iPhone 4S – Looks just like the iPhone 4 but the guts have been revamped for speed. The  new A5 chip (Same chip in the iPad 2), has a dual-core CPU making it 2x as fast at CPU tasks. Graphic performance on the iPhone 4S will be Up to 7x faster in the previous iPhone. 8 hours of 3G talk time, 14 hours of 2G talk time, 6 hours on 3G browsing. Also of note, the wireless system in the phone has been updated to include two separate antenna. iPhone 4S can intelligently switch between antennas to transmit and receive. This will lead to improved call quality and 2X faster download speeds (Apple was calling it 4G speeds, but we’ll save you the debate on what is and isn’t true 4G).

iPhone 4S is a world phone with both CDMA and GSM capabilities. The camera has been improved to an 8MP sensor (that’s a 3264×2448 resolution). 60% increase of pixels from the iPhone 4 camera. Added a backside illuminated sensor that increases light performance of camera by 73%. Better color accuracy and uniformity have also been added thanks for hybrid IR filter and five element lens. Face detection and improved shutter speed. The camera on the iPhone 4S will be the best on any cellphone on the market. To make it even better, Apple added 1080p video capture. Real time video stabilization and temporal noise reduction will allow users to capture professional quality HD video.
Another feature for the iPhone 4S is AirPlay Mirroring. Now you can watch videos or play games on your big screen. You can connect your iPhone wirelessly to your Apple TV, or buy an attachment to hook it up with wires (no word yet on price of cable we saw).
The iPhone 4S will come in three versions, 16GB for $199, 32Gb for $299 and 64GB for $399 with both black and white an available color at launch. Preorders on October 7th.Available October 14th.
Siri – The intelligent assistant that helps you get things done just by asking. Simply hold down the home button and Siri will listen and find an answer for you. Users can ask Siri a real question, in real language, and get an answer. Siri will read new messages, check if you have any conflicting appointments and capture your voice-to-text response. Make appointments just by talking, or have Siri pull up directions to an address just by speaking. “Gets better” as it learns your voice. Requires a 3G or Wifi data connection. Supports English, French and German (was really hoping Tagalog would be included) Exclusive to the iPhone 4S, though we’re not sure why, other than to sell new phones. Only explanation I can think of is because Siri requires a data connection maybe Apple is worried the older iPhones don’t have fast enough data to make it work seamlessly.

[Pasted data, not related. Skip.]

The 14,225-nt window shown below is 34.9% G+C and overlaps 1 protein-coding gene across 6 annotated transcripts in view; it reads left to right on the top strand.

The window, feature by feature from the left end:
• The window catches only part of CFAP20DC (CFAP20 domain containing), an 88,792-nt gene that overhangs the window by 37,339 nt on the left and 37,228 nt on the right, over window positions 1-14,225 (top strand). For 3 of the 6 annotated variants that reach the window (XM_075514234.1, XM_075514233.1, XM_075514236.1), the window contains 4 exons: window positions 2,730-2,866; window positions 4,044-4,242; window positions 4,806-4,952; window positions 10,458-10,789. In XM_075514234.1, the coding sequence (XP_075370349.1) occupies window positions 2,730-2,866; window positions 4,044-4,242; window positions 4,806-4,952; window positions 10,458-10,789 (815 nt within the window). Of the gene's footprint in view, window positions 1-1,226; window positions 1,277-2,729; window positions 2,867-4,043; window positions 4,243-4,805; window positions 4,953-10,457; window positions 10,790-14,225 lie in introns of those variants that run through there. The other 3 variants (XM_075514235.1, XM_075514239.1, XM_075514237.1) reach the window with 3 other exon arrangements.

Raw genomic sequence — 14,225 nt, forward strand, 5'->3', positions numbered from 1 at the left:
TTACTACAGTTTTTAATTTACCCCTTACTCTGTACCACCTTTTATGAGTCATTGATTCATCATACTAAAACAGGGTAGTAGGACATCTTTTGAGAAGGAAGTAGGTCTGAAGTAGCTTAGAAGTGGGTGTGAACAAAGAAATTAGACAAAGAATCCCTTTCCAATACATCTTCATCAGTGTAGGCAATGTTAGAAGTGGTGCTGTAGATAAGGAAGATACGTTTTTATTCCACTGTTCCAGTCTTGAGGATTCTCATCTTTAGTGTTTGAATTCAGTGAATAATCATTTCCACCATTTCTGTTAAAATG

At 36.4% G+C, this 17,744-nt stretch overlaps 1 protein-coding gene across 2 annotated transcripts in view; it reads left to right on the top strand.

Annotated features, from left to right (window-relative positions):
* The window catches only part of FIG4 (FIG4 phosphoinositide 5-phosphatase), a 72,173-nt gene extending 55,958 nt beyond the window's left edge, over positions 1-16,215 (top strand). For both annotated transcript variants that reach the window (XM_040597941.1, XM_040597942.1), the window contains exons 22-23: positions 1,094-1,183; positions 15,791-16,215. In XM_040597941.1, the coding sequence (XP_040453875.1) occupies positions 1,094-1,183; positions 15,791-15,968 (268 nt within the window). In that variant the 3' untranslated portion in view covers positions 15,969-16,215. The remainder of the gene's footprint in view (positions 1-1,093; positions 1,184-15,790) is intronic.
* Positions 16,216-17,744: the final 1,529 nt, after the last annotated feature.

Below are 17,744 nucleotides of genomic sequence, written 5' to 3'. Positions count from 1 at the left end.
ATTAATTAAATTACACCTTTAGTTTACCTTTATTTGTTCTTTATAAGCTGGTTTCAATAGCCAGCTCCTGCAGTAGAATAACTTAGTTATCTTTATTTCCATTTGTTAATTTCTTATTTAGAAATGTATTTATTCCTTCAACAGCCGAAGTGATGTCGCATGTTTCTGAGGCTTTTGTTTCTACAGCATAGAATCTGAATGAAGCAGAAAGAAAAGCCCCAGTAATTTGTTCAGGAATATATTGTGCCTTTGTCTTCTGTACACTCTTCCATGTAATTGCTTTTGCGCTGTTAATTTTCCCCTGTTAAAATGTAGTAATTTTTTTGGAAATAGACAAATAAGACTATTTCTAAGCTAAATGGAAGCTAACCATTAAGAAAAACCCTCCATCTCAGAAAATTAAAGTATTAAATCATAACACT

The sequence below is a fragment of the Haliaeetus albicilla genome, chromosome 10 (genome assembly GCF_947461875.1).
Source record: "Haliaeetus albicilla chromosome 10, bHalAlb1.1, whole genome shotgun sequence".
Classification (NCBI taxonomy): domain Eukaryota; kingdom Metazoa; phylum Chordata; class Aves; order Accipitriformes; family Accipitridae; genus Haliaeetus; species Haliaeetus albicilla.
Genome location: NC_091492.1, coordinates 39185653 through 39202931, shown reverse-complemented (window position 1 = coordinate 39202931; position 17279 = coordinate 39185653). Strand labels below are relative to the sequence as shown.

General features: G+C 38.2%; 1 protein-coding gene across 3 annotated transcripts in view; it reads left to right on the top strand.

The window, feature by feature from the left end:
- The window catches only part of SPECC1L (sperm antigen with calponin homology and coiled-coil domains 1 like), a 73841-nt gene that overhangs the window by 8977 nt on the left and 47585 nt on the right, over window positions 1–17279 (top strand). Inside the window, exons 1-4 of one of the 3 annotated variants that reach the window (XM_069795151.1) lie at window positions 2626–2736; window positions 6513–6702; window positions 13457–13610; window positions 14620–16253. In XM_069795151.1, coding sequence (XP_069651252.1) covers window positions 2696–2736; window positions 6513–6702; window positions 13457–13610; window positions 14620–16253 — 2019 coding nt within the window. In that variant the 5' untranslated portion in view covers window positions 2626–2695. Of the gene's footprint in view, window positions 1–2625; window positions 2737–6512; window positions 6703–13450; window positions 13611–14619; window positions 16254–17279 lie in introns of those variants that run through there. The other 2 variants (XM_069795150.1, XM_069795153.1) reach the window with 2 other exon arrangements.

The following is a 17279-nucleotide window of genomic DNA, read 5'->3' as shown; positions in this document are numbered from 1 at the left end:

iPod Nano - UI changes have been implemented to make navigation easier. Apple improved the fitness experience so you don’t need to go to Foot Locker and buy a Nike+ sensor for your running, you can start running right out of the box. Plug iPod Nano into your Mac after a run and it will update Nike+ with all your workout data. 16 new clock faces for people who like to wear their nano as a watch (including a Mickey Mouse face). iPod nano is 8GB for $129, and 16GB for $149. Available today

iPod Touch  didn’t get much love other than a price drop and a new color. Sounds like the iPod Touch is keeping all the same internal specs. It will support iOS 5 but won’t include Siri. Price has been reduced to $199 for 8GB, $299 for 32GB and $399 for 64GB. Available on October 12.

iPhone 4 – now $99 for 8gb
iPhone 3GS – free with a two year contract (supports iOS 5)
.iOS 5 - Apple pretty much gave a recap of their WWDC keynote regarding iOS 5. They reviewed features like  Notification Center, Camera, News Stand, Twitter Integration, iMessage, Reminders, Safari Reader, Mail, and wireless sync. iOS 5 will be supported on iPhone 4 & 3GS, iPad 1 & 2. Drops on October 12th as a free update for all.
Find My Friends - a new location tracking app similar to Google Latitude except better. You can share location for just a few hours by creating a temporary event an invite friends. Location sharing ends at the end of the preset time so you don’t get creeped out knowing your friends can tell when you’re sitting at Golden Coral stuffing your face with  mashed potatoes.